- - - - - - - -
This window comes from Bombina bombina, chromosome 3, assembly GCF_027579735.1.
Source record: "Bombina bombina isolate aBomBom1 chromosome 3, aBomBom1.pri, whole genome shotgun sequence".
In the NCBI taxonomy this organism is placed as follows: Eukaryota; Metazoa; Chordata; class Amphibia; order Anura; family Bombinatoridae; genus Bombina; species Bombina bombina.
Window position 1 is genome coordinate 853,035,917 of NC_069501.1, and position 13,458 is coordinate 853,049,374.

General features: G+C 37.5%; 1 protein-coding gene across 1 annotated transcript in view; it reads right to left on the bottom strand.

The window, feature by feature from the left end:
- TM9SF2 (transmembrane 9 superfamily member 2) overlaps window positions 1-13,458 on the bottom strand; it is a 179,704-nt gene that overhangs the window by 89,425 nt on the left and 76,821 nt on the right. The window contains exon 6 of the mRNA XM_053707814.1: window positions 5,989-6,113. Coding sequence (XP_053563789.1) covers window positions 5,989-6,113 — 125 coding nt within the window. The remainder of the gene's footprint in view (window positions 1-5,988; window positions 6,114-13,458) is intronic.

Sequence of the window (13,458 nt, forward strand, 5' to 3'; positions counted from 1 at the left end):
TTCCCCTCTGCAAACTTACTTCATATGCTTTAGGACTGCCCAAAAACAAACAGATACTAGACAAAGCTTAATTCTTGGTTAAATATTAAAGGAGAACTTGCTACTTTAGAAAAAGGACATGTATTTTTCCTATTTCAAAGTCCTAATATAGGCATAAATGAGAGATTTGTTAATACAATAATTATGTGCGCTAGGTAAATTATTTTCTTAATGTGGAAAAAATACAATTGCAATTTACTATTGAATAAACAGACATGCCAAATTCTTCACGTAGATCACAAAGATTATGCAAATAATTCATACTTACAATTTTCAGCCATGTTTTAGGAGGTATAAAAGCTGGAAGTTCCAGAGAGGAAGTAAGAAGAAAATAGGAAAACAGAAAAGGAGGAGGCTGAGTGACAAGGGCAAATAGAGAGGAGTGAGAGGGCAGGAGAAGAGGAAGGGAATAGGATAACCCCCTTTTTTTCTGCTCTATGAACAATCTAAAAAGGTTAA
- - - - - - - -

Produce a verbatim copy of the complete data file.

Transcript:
This window comes from Bombina bombina, chromosome 3, assembly GCF_027579735.1.
Source record: "Bombina bombina isolate aBomBom1 chromosome 3, aBomBom1.pri, whole genome shotgun sequence".
In the NCBI taxonomy this organism is placed as follows: Eukaryota; Metazoa; Chordata; class Amphibia; order Anura; family Bombinatoridae; genus Bombina; species Bombina bombina.
Window position 1 is genome coordinate 853,035,917 of NC_069501.1, and position 13,458 is coordinate 853,049,374.

General features: G+C 37.5%; 1 protein-coding gene across 1 annotated transcript in view; it reads right to left on the bottom strand.

The window, feature by feature from the left end:
- TM9SF2 (transmembrane 9 superfamily member 2) overlaps window positions 1-13,458 on the bottom strand; it is a 179,704-nt gene that overhangs the window by 89,425 nt on the left and 76,821 nt on the right. The window contains exon 6 of the mRNA XM_053707814.1: window positions 5,989-6,113. Coding sequence (XP_053563789.1) covers window positions 5,989-6,113 — 125 coding nt within the window. The remainder of the gene's footprint in view (window positions 1-5,988; window positions 6,114-13,458) is intronic.

Sequence of the window (13,458 nt, forward strand, 5' to 3'; positions counted from 1 at the left end):
TTCCCCTCTGCAAACTTACTTCATATGCTTTAGGACTGCCCAAAAACAAACAGATACTAGACAAAGCTTAATTCTTGGTTAAATATTAAAGGAGAACTTGCTACTTTAGAAAAAGGACATGTATTTTTCCTATTTCAAAGTCCTAATATAGGCATAAATGAGAGATTTGTTAATACAATAATTATGTGCGCTAGGTAAATTATTTTCTTAATGTGGAAAAAATACAATTGCAATTTACTATTGAATAAACAGACATGCCAAATTCTTCACGTAGATCACAAAGATTATGCAAATAATTCATACTTACAATTTTCAGCCATGTTTTAGGAGGTATAAAAGCTGGAAGTTCCAGAGAGGAAGTAAGAAGAAAATAGGAAAACAGAAAAGGAGGAGGCTGAGTGACAAGGGCAAATAGAGAGGAGTGAGAGGGCAGGAGAAGAGGAAGGGAATAGGATAACCCCCTTTTTTTCTGCTCTATGAACAATCTAAAAAGGTTAA